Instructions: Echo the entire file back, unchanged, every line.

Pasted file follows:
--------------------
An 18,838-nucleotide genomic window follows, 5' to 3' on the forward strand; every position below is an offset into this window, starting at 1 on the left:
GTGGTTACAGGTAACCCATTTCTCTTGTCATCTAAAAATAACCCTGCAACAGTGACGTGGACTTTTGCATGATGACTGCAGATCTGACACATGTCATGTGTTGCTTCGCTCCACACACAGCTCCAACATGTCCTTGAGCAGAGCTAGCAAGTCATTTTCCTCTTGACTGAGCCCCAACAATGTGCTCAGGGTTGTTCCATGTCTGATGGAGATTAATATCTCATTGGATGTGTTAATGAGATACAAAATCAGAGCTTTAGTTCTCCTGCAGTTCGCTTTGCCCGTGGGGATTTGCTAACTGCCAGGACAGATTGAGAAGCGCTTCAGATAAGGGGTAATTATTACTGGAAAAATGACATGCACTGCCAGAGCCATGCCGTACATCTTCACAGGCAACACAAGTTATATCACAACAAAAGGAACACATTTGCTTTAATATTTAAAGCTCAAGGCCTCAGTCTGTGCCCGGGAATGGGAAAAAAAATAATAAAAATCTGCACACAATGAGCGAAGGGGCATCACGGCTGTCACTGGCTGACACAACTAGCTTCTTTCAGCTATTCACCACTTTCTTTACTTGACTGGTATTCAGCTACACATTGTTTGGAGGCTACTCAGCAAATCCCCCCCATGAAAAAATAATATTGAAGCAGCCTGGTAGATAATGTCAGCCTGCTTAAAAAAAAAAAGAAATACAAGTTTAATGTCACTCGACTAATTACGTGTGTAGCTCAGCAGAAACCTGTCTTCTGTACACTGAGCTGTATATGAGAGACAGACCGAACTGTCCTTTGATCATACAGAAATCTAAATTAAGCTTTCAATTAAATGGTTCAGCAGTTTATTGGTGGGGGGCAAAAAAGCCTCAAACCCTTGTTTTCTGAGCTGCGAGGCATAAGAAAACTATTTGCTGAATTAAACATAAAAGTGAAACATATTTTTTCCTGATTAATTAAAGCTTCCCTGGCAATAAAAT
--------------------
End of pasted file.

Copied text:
An 18,838-nucleotide genomic window follows, 5' to 3' on the forward strand; every position below is an offset into this window, starting at 1 on the left:
GTGGTTACAGGTAACCCATTTCTCTTGTCATCTAAAAATAACCCTGCAACAGTGACGTGGACTTTTGCATGATGACTGCAGATCTGACACATGTCATGTGTTGCTTCGCTCCACACACAGCTCCAACATGTCCTTGAGCAGAGCTAGCAAGTCATTTTCCTCTTGACTGAGCCCCAACAATGTGCTCAGGGTTGTTCCATGTCTGATGGAGATTAATATCTCATTGGATGTGTTAATGAGATACAAAATCAGAGCTTTAGTTCTCCTGCAGTTCGCTTTGCCCGTGGGGATTTGCTAACTGCCAGGACAGATTGAGAAGCGCTTCAGATAAGGGGTAATTATTACTGGAAAAATGACATGCACTGCCAGAGCCATGCCGTACATCTTCACAGGCAACACAAGTTATATCACAACAAAAGGAACACATTTGCTTTAATATTTAAAGCTCAAGGCCTCAGTCTGTGCCCGGGAATGGGAAAAAAAATAATAAAAATCTGCACACAATGAGCGAAGGGGCATCACGGCTGTCACTGGCTGACACAACTAGCTTCTTTCAGCTATTCACCACTTTCTTTACTTGACTGGTATTCAGCTACACATTGTTTGGAGGCTACTCAGCAAATCCCCCCCATGAAAAAATAATATTGAAGCAGCCTGGTAGATAATGTCAGCCTGCTTAAAAAAAAAAAGAAATACAAGTTTAATGTCACTCGACTAATTACGTGTGTAGCTCAGCAGAAACCTGTCTTCTGTACACTGAGCTGTATATGAGAGACAGACCGAACTGTCCTTTGATCATACAGAAATCTAAATTAAGCTTTCAATTAAATGGTTCAGCAGTTTATTGGTGGGGGGCAAAAAAGCCTCAAACCCTTGTTTTCTGAGCTGCGAGGCATAAGAAAACTATTTGCTGAATTAAACATAAAAGTGAAACATATTTTTTCCTGATTAATTAAAGCTTCCCTGGCAATAAAAT